Pakistan Alpine Style Recap: 8,000m is Just a Number

There is much more to high-altitude climbing than marching in line up a fixed rope until the altimeter passes 8,000m and the queue stops for a selfie. But then, the 8,000’ers, especially the popular ones, have evolved into a different sport.

Those looking for wild and lonely peaks, self-sufficient climbing and old-fashioned adventure still have endless possibilities in Pakistan, without having to invest a fortune. These Karakorum and near-Karakorum experiences include some areas recently opened to climbing. Permit fees are modest, and climbers have many opportunities for first ascents or new routes.

They only have to look for a summit lower than 8,000m, yet high enough for the challenges of thin air, technical lines, and extreme conditions. Of course, the flip side is the increased difficulty and dwindling chances of success. Shorn of logistics, Sherpa rope fixers, and technology, climbers have no money-back guarantees to complete their dream climb.

This season in the Karakorum is a good example: Few teams attempting new routes or first ascents on Pakistan’s 6,000’ers and 7,000’ers fulfilled their goals; or at least, not completely.

Nevertheless, they have given us genuine climbing stories and reminded us that purity of style and beauty is everything, while 8,000 is just a number.

Below, a summary of those expeditions:

Muchu Chhish

Muchu Chhish is the highest unclimbed mountain open to alpinists, authorities of prominence notwithstanding. A Czech team launched two attempts on this difficult peak. On the first, an excess of fresh snow forced them back from above Camp 3. On the second, after hours of slogging up to their waists in what they colorfully called “sugar crystal disgusting snow matter”, Pavel Korinek and Tomas Petrecek had to retreat back from 6,600m. Still, they came back with some amazing footage.

The Czech team’s Camp 3 under a 20m ice cliff on Muchu Chhish. Photo: Czech Expedition


Pumari Chhish East

Tom Livingstone and Mathieu Maynadier managed to “almost” climb Pumari Chhish East (6,850m). They retreated just 100m below the summit in hellish weather and survived an epic descent amid avalanches. Despite falling a little short, they did spectacularly well in difficult conditions and, especially since they had not climbed together before. Next year, the new partners will return to pursue their original goal: the main summit of Pumari Chhish.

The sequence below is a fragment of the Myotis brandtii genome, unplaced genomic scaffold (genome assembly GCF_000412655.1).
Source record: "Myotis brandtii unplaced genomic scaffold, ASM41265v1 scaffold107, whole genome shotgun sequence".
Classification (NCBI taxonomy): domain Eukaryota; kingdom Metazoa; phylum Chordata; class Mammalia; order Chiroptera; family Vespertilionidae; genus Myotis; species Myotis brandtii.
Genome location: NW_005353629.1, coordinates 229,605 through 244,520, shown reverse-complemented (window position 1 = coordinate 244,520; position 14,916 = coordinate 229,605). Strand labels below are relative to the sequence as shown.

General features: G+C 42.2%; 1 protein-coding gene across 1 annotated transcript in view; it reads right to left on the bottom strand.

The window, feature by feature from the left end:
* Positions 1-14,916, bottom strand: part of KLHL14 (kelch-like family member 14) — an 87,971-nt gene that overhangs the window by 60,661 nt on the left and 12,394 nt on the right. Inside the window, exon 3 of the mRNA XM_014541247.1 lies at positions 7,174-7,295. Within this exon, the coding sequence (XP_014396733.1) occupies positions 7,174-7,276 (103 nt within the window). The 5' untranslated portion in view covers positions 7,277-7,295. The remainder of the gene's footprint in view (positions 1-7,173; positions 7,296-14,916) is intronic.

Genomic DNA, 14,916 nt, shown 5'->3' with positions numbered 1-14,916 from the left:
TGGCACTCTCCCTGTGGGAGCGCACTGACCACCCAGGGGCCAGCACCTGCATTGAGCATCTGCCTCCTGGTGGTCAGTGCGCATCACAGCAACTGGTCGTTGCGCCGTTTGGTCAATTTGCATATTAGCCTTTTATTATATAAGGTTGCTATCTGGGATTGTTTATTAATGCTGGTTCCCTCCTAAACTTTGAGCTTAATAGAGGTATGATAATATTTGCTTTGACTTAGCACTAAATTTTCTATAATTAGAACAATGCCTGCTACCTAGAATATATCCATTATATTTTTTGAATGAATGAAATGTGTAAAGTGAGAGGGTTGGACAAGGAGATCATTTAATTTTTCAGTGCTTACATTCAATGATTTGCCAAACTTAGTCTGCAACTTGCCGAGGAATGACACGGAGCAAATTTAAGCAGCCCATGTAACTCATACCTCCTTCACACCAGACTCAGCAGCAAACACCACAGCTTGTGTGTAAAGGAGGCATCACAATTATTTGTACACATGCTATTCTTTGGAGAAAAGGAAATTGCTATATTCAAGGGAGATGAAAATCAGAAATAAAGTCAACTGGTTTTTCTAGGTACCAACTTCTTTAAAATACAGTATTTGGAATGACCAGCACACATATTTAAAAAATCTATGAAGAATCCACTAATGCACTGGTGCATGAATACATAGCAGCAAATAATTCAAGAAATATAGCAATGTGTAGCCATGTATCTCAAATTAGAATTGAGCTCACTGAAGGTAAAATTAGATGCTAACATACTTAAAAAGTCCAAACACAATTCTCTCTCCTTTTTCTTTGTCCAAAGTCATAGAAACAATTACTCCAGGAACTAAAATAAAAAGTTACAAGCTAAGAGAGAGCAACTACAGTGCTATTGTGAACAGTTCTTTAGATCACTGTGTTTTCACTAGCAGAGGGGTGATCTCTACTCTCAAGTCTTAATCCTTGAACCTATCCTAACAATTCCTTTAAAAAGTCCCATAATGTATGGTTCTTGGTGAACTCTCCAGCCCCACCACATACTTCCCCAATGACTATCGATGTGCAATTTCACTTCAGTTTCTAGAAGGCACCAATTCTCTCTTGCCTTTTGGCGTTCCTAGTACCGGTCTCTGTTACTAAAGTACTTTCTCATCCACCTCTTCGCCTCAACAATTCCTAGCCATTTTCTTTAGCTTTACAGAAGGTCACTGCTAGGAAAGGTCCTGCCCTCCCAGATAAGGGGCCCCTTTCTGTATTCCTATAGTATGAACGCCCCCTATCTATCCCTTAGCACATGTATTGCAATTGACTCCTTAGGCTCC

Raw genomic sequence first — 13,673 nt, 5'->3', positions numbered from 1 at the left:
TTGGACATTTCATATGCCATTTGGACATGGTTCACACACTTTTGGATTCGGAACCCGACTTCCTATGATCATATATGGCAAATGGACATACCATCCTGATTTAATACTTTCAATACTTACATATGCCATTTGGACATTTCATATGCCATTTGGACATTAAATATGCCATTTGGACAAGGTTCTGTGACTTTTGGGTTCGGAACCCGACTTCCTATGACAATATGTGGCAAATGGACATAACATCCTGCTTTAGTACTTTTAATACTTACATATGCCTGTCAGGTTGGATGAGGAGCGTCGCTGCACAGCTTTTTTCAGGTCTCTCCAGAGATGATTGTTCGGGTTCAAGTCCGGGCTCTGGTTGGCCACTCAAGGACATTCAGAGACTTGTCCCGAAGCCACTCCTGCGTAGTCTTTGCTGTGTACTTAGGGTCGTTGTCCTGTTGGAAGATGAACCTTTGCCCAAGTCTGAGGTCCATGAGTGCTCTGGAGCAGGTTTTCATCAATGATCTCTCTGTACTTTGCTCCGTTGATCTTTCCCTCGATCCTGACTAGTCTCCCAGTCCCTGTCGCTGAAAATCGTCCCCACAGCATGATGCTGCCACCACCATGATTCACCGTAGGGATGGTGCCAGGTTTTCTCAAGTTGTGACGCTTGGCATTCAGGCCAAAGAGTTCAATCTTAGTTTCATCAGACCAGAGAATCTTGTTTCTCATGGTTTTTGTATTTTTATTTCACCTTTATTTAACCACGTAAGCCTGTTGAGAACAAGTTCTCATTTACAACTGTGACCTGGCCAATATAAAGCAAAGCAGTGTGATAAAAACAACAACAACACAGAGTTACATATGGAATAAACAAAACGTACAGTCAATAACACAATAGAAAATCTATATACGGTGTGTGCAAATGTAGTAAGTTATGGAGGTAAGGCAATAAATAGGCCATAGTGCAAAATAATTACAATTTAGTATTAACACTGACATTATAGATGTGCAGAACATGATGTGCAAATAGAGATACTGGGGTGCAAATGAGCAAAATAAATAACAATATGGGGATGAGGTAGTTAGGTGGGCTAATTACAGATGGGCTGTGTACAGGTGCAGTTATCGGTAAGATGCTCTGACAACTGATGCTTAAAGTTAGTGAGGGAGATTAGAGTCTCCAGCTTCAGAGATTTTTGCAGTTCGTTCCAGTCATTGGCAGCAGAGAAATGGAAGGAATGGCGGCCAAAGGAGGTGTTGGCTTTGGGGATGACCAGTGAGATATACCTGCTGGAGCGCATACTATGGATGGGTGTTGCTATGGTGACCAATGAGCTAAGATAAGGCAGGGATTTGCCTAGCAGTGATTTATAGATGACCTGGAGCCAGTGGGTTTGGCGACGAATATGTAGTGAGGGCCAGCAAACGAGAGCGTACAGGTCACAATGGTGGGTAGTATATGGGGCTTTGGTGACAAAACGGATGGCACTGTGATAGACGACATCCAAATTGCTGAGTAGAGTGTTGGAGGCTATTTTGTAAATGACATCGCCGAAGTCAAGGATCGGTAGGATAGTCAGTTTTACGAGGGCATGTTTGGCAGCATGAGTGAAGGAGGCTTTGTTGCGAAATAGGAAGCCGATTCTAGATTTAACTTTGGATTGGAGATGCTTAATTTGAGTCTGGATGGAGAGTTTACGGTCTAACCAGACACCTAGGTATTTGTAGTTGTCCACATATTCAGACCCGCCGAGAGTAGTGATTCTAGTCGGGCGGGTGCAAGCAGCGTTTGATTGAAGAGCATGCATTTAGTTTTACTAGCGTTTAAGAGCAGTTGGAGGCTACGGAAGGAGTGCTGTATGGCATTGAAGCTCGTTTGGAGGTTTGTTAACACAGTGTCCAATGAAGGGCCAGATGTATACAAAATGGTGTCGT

Damsan Peak

There were successes too: Chamonix guides Martin Elias, Jerome Sullivan, Victor Saucede, and Jeremy Stagnetto climbed an aesthetic, direct new route up Damsan Peak (aka K13) in the Kondus Valley. They climbed the Western Point (6,600m): 1,600m of technical climbing up to M6, 6.

As they left, a Finnish team led by Juho Knuuttila went for the North Face. High temperatures turned the snow into slush and eventually pushed them back. The heat also caused constant rockfall, and the hazard from falling seracs increased dramatically.

Similar warm weather frustrated a Hungarian team on Laila Peak.

A member of the French team on steep, snowy Diram Peak. Photo: Helias Millerioux


Diram Peak

Yet the elite team of Yannick Graziani, Patrick Wagnon, and Helias Millerioux achieved perhaps the most lauded success of the season. On July 11, the trio reached the top of Diran Peak (7,260m), after three days of climbing its North Ridge alpine style. No doubt we will read about them in a few weeks when the Piolet d’Or jury announces this year’s finalists. Whether they will compete with Simon Messner and Martin Sieberer remains to be seen. The duo was also climbing in Pakistan, but they have not made their goals or results public.